Quibi addresses a customer need (albeit the all-encompassing 21st century need to be entertained 24/7). Being a phone app makes it easy to access, and in providing convenient, bite-sized viewing content, it’s significantly better to watch in snippets than the binge-worthy content on Netflix or Disney+. Finally, its benefits seem obvious – it’s on your phone, you always have your phone on you, so you can watch your favourite shows whenever you want. This innovation, however, failed, and it failed hard. This leaves us with one question:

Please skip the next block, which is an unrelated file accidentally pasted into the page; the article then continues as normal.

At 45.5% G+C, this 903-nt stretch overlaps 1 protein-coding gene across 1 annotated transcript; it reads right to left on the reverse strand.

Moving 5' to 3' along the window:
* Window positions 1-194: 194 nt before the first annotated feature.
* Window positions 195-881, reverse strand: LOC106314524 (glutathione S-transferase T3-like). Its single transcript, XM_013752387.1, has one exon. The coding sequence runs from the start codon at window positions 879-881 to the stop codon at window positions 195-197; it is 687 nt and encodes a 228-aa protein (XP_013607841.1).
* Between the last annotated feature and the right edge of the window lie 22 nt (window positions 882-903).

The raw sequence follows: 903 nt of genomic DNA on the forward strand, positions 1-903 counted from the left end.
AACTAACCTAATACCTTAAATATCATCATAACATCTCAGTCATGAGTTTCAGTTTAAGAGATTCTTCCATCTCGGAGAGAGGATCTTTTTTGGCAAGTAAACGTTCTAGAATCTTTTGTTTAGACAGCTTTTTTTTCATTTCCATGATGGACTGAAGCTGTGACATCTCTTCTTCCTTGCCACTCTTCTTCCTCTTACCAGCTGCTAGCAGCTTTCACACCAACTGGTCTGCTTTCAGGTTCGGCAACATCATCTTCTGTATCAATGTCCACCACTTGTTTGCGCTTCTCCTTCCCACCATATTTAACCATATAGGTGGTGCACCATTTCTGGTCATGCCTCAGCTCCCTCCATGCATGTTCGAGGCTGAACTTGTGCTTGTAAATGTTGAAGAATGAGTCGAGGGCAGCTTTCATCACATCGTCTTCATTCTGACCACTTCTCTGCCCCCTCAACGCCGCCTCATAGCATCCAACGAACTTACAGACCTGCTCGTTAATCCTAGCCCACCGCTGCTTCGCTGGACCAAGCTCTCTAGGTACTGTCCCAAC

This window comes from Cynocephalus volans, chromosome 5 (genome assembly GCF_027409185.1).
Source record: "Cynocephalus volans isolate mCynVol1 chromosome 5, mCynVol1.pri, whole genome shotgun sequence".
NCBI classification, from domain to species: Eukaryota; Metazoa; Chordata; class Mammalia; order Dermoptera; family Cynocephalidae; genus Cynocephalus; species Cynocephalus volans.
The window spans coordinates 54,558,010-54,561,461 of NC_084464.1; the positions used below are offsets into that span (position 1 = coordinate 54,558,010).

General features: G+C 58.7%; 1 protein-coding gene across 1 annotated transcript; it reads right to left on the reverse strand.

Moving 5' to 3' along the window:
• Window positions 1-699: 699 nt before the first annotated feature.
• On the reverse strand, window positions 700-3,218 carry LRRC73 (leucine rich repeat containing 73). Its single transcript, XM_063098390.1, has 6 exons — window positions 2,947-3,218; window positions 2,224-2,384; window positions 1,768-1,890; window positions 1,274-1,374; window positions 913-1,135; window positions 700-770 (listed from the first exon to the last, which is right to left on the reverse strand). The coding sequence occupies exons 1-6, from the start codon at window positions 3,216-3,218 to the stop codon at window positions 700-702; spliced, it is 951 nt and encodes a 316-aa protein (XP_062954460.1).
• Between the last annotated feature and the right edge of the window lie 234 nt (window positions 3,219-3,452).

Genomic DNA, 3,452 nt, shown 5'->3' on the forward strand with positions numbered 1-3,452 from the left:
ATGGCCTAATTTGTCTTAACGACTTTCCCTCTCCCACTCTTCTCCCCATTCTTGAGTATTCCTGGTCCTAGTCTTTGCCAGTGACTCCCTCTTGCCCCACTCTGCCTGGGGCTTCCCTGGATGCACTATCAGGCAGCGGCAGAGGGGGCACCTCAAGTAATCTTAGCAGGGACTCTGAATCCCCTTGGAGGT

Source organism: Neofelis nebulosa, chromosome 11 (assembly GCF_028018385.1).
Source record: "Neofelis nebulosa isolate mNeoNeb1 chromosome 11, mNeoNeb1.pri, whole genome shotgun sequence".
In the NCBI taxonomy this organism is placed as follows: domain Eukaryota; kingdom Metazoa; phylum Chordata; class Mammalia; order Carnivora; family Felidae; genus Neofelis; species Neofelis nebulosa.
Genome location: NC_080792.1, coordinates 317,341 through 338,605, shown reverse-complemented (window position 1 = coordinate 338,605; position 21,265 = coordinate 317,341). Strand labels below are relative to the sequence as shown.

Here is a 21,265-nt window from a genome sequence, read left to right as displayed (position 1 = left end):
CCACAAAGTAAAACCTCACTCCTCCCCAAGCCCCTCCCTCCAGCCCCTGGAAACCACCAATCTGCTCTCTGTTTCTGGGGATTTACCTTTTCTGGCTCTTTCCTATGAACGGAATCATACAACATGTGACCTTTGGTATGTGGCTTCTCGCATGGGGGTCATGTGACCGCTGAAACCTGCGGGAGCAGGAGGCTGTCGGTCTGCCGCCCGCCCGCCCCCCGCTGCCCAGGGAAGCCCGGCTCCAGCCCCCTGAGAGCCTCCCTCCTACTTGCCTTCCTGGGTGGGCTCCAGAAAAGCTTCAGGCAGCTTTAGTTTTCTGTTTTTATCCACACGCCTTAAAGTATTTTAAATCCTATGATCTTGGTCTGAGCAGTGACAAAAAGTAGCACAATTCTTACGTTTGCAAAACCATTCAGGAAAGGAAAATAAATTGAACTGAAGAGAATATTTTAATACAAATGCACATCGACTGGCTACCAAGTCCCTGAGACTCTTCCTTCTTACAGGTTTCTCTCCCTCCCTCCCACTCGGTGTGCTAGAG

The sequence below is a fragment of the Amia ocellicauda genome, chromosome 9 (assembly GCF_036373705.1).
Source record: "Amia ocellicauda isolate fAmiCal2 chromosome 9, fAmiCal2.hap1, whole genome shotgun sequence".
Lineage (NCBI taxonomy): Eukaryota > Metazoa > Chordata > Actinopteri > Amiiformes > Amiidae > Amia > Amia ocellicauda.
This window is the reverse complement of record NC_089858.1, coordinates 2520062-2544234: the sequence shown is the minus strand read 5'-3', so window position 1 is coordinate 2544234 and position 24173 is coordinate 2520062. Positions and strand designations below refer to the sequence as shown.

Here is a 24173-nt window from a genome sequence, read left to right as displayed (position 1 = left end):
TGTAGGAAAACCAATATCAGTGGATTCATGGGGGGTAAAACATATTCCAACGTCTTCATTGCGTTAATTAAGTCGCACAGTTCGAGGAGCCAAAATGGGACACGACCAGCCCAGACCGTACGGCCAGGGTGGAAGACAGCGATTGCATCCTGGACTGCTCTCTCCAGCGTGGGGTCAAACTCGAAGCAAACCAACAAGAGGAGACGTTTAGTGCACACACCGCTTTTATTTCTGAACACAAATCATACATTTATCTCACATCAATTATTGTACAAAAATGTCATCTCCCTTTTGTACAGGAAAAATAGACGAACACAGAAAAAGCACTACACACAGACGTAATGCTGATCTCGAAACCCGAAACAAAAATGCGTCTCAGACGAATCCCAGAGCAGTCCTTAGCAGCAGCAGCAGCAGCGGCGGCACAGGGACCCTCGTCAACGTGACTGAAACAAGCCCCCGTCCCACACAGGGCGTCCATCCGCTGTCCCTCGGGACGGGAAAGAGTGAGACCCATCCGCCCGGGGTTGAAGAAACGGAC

Where did it all go wrong for Quibi?

At Softbrik, we’re always talking about the importance of consumer engagement. Knowing and listening to your core consumers isn’t just a part of business success. It’s the most reliable, predictable factor for the success of any product. Businesses who fail to listen to their consumers are businesses who fail their consumers. Katzenberg and Whitman made assumptions about their consumers without appropriately consulting them…it seems like instant feedback was not on their radar. Accordingly, the market more or less ignored Quibi. The core idea of Quibi was itself flawed. Watching things on your phone is not, in and of itself, particularly appealing. Quibi failed to listen to its customers, and in doing so failed its customers.